The Victoria and Albert Museum is believed likely to return its collection of Asante gold regalia to Ghana. The treasures were first seized during a British raid of the Asante capital, Kumasi, in 1874.
The news comes after the V&A’s director, Tristram Hunt, visited Ghana earlier this year. During the visit, Hunt met with both the Ghanaian ministry of tourism, arts and culture, and the current Asante king, Osei Tutu II.
In the museum’s latest annual review, Hunt writes: “I visited Ghana to begin conversations about a renewable cultural partnership centred around the V&A collection of Asante court regalia, which entered the collection following the looting of Kumasi in 1874. We are optimistic that a new partnership model can forge a potential pathway for these important artefacts to be on display in Ghana in the coming years. These treasures had been seized during a British punitive raid in 1874.”
Presently, most UK national museums are not unable to deaccession their own historical items as they are bound by restrictions in the 1983 National Heritage Act. This is the case for the V&A.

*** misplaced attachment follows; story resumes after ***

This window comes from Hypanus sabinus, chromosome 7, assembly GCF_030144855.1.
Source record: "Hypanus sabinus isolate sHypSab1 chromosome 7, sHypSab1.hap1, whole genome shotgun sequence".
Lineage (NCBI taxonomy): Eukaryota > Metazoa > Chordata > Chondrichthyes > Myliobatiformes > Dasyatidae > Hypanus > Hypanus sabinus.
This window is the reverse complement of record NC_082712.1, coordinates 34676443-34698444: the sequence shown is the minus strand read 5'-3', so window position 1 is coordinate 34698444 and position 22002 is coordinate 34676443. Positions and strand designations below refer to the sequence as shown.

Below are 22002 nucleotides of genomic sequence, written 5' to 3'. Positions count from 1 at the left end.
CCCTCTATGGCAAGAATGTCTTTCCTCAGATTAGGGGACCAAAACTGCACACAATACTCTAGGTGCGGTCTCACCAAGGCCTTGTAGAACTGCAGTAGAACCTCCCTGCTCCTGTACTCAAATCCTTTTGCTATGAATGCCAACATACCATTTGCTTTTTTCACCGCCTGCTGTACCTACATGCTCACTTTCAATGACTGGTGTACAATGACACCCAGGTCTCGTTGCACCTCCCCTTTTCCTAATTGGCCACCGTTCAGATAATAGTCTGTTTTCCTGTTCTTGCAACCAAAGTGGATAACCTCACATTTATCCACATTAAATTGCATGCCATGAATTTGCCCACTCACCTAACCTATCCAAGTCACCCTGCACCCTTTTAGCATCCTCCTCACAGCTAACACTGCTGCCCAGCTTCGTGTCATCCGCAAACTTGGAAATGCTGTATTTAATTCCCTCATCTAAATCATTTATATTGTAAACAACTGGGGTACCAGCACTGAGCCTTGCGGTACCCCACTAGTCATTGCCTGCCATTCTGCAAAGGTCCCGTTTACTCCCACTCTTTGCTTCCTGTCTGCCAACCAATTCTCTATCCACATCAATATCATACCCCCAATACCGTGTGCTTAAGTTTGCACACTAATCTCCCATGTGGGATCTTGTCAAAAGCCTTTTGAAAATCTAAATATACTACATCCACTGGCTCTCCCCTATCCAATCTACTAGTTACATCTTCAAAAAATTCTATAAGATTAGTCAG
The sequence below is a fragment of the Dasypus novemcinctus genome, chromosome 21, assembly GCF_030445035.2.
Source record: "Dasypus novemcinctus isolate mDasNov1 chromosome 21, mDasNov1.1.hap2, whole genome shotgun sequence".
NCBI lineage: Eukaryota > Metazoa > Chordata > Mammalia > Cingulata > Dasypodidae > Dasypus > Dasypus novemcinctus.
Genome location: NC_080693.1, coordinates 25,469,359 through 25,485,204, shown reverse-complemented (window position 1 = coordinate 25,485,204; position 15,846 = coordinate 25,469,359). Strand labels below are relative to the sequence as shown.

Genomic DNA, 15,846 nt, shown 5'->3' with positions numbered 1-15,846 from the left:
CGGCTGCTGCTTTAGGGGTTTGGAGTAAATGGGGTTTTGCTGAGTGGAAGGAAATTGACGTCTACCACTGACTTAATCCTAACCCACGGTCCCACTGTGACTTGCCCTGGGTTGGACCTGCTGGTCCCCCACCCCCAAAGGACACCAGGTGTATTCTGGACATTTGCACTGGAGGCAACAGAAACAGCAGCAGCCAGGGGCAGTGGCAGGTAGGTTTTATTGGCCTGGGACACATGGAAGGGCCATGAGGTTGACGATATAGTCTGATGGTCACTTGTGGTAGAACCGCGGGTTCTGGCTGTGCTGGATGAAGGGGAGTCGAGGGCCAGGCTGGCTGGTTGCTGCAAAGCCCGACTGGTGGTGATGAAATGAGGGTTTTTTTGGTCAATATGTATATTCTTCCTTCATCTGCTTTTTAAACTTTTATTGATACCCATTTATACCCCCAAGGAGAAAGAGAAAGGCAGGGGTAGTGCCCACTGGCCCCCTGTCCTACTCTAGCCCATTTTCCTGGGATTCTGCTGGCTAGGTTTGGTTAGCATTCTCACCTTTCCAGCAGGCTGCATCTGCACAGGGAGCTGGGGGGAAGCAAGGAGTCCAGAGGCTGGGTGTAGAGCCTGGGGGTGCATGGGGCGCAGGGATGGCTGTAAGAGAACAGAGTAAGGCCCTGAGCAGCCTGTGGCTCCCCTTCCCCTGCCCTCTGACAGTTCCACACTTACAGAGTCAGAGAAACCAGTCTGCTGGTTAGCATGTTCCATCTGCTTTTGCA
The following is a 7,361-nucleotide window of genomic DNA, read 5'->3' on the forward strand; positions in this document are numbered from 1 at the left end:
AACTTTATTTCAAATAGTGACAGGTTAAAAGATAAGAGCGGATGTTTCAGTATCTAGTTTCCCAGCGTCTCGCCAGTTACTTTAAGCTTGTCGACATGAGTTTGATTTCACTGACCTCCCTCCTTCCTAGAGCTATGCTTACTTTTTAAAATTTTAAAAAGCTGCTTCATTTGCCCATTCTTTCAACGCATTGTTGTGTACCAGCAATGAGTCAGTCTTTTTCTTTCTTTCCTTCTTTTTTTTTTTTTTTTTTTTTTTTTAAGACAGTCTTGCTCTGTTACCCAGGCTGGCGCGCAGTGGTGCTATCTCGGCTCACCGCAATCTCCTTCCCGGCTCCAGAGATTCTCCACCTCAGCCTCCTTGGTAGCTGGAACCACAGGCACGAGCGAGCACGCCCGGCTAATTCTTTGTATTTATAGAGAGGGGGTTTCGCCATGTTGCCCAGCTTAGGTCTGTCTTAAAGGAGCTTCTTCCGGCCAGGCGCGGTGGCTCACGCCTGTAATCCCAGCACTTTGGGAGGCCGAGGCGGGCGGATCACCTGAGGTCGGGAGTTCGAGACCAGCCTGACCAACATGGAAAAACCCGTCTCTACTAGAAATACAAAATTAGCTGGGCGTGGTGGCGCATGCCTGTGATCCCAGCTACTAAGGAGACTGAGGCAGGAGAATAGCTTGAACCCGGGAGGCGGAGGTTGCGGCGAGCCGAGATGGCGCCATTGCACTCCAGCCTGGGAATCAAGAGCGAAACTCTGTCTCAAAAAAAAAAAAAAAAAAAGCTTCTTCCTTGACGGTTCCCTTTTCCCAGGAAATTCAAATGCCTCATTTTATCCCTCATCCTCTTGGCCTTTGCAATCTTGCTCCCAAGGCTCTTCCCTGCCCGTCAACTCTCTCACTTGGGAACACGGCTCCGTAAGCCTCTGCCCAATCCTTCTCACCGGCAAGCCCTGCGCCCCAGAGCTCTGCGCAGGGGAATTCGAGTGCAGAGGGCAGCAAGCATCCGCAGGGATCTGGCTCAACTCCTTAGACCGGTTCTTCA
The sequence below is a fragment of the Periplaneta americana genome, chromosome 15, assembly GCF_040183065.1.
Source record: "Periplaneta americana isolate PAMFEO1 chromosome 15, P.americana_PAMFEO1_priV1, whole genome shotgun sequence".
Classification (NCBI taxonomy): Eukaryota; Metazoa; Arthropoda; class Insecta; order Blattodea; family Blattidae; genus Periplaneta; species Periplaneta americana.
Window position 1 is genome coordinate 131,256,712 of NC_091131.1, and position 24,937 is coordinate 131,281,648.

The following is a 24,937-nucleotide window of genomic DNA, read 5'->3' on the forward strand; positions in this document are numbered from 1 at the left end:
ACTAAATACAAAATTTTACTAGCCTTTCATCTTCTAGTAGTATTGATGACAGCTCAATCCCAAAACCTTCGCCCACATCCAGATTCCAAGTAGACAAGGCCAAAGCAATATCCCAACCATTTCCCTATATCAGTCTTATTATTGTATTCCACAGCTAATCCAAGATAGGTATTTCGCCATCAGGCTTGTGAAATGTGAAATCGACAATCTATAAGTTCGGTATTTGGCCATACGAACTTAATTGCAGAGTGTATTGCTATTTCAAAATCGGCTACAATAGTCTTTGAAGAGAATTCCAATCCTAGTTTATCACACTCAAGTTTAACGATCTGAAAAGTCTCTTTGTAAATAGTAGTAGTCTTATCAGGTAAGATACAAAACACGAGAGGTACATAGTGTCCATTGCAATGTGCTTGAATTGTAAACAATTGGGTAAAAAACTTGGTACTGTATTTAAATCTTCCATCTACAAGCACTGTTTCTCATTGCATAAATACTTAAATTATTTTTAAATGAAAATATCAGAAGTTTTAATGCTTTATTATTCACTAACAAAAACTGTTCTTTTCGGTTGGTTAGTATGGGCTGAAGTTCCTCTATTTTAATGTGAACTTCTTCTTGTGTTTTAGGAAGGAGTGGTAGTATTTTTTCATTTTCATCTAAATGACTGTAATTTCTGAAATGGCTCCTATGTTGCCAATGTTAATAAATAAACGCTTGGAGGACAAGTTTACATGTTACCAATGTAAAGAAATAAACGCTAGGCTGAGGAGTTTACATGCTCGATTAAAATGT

It means that, for now, the V&A can only offer a long-term loan of Asante treasures. How but eventually such loans might lead to a transfer of legal ownership. We can report that the V&A-Ghanaian discussions were partly facilitated by Ivor Agyeman-Duah, a Kumasi-born historian of Asante art and architecture. He served as an adviser to John Kufuor, a former president of Ghana (2001-09), and was a former director of the Ghana Museums & Monuments Board.
One of the sensitive issues that needs addressing is whether treasures returned from Britain should be displayed in the national capital, Accra, or the Asante capital, Kumasi.
There is also some debate about where these items should go on display, if they were returned. Kumasi is the capital of the Asante kingdom, but Accra is the capital of Ghana.
Ivor Agyeman-Duah, a Kumasi-born historian of Asante art and architecture who also served as an adviser under former Ghanian government, was involved in the discussions with the V&A. He told The Art Newspaper: “It is appropriate that they go to the palace in Kumasi.”
The destination in Kumasi would be the Manhyia Palace Museum, which served as the royal residence until 1970 and in 1995 became a museum. Since last year, the Manhyia Palace has been under refurbishment, upgrading their security and environmental conditions, which will pave the way for loans of more valuable items.